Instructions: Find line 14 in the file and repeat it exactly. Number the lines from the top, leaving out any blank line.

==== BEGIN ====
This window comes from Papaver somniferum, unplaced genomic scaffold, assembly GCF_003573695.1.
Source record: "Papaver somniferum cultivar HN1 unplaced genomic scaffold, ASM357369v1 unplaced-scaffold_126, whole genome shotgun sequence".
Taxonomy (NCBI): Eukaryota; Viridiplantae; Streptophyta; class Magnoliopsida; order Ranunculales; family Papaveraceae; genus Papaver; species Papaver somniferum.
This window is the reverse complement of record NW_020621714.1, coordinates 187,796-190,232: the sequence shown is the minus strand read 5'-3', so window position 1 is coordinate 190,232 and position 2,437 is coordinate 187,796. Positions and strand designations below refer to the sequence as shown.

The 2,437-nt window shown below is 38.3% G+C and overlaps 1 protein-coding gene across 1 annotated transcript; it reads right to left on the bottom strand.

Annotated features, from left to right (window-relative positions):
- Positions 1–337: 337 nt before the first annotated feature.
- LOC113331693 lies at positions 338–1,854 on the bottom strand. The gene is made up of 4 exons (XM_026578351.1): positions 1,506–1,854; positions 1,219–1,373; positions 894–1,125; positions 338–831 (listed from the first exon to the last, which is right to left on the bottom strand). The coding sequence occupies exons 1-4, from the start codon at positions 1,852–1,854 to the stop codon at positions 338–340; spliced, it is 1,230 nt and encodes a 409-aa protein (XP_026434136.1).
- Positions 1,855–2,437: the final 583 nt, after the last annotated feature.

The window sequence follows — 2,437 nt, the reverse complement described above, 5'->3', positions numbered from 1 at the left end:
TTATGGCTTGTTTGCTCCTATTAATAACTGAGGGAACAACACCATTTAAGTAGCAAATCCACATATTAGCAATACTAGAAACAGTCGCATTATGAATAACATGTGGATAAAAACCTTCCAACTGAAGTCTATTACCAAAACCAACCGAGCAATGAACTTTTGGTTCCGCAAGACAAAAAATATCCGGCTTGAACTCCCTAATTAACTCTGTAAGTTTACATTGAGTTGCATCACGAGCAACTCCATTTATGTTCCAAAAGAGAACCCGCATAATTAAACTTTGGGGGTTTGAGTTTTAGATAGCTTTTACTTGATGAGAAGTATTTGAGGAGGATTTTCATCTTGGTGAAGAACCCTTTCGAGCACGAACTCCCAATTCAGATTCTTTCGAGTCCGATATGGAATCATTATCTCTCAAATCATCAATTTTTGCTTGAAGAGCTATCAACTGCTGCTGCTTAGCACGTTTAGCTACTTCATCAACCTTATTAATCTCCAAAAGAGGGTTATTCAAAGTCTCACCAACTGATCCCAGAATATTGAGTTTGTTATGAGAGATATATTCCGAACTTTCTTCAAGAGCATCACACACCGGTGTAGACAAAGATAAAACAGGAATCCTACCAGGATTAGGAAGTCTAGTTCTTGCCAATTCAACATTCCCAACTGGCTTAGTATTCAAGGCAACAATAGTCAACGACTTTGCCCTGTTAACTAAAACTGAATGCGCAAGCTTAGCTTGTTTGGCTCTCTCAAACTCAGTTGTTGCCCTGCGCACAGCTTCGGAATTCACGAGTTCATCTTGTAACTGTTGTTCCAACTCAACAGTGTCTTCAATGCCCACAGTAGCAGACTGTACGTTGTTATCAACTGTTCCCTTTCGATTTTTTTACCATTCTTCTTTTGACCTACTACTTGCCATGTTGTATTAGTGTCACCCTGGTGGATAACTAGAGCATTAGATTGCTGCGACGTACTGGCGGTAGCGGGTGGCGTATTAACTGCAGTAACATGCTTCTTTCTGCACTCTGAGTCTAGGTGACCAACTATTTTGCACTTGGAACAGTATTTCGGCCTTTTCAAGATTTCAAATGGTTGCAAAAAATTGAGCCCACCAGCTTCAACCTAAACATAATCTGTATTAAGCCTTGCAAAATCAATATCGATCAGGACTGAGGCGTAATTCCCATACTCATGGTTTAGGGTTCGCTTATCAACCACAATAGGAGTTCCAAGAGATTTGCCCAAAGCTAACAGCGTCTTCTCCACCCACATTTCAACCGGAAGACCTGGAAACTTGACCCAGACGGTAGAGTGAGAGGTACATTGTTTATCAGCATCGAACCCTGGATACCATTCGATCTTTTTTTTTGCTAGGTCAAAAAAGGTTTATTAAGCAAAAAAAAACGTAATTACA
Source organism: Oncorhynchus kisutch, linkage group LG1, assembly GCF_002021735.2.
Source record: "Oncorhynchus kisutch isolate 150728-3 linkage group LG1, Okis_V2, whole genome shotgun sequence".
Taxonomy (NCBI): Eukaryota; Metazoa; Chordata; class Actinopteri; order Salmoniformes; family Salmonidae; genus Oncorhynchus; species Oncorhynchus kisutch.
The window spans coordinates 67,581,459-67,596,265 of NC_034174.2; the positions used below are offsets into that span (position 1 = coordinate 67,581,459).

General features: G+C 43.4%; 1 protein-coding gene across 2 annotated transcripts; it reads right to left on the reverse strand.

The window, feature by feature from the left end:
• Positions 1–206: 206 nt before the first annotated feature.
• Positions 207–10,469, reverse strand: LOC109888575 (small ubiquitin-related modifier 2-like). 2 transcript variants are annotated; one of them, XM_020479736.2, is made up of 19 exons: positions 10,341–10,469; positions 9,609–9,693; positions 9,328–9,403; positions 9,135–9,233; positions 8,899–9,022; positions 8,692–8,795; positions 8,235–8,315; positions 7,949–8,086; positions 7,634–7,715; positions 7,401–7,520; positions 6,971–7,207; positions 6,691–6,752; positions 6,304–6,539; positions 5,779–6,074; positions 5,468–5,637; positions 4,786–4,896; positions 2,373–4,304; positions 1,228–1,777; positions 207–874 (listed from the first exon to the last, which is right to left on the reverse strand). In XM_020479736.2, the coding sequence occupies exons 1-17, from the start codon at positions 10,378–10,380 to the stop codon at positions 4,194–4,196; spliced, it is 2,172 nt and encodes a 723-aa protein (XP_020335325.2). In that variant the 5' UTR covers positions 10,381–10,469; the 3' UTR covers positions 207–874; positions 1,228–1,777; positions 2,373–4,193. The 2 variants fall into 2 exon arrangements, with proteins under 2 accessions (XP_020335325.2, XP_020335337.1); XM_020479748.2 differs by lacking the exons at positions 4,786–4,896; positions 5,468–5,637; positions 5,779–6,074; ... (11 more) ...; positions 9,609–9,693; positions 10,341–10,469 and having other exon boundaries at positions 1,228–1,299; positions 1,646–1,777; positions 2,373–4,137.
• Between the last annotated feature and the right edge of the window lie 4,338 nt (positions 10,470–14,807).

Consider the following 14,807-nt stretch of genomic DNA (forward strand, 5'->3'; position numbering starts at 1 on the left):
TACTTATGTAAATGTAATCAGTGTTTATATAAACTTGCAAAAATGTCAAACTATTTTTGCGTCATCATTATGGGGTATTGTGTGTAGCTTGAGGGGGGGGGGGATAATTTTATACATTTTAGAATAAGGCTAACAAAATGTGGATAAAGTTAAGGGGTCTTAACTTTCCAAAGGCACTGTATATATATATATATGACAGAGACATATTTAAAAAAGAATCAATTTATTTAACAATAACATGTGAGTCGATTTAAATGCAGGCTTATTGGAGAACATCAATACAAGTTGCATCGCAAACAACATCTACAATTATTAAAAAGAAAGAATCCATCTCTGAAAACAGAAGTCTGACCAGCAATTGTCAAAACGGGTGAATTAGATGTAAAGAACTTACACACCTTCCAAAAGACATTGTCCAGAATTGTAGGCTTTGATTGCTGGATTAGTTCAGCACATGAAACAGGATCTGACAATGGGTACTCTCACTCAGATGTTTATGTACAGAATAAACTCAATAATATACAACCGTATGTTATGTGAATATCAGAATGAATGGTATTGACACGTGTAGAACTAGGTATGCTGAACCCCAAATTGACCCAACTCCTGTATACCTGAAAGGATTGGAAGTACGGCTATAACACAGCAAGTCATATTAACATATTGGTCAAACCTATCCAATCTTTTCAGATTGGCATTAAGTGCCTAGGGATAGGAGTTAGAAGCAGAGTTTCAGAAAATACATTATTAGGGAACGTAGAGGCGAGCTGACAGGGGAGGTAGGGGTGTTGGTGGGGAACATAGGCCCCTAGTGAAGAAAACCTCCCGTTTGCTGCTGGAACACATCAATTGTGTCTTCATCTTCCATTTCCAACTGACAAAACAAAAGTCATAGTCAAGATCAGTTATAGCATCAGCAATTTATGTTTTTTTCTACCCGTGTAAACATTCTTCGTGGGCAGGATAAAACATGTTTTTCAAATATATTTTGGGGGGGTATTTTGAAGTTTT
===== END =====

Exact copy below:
Taxonomy (NCBI): Eukaryota; Metazoa; Chordata; class Actinopteri; order Salmoniformes; family Salmonidae; genus Oncorhynchus; species Oncorhynchus kisutch.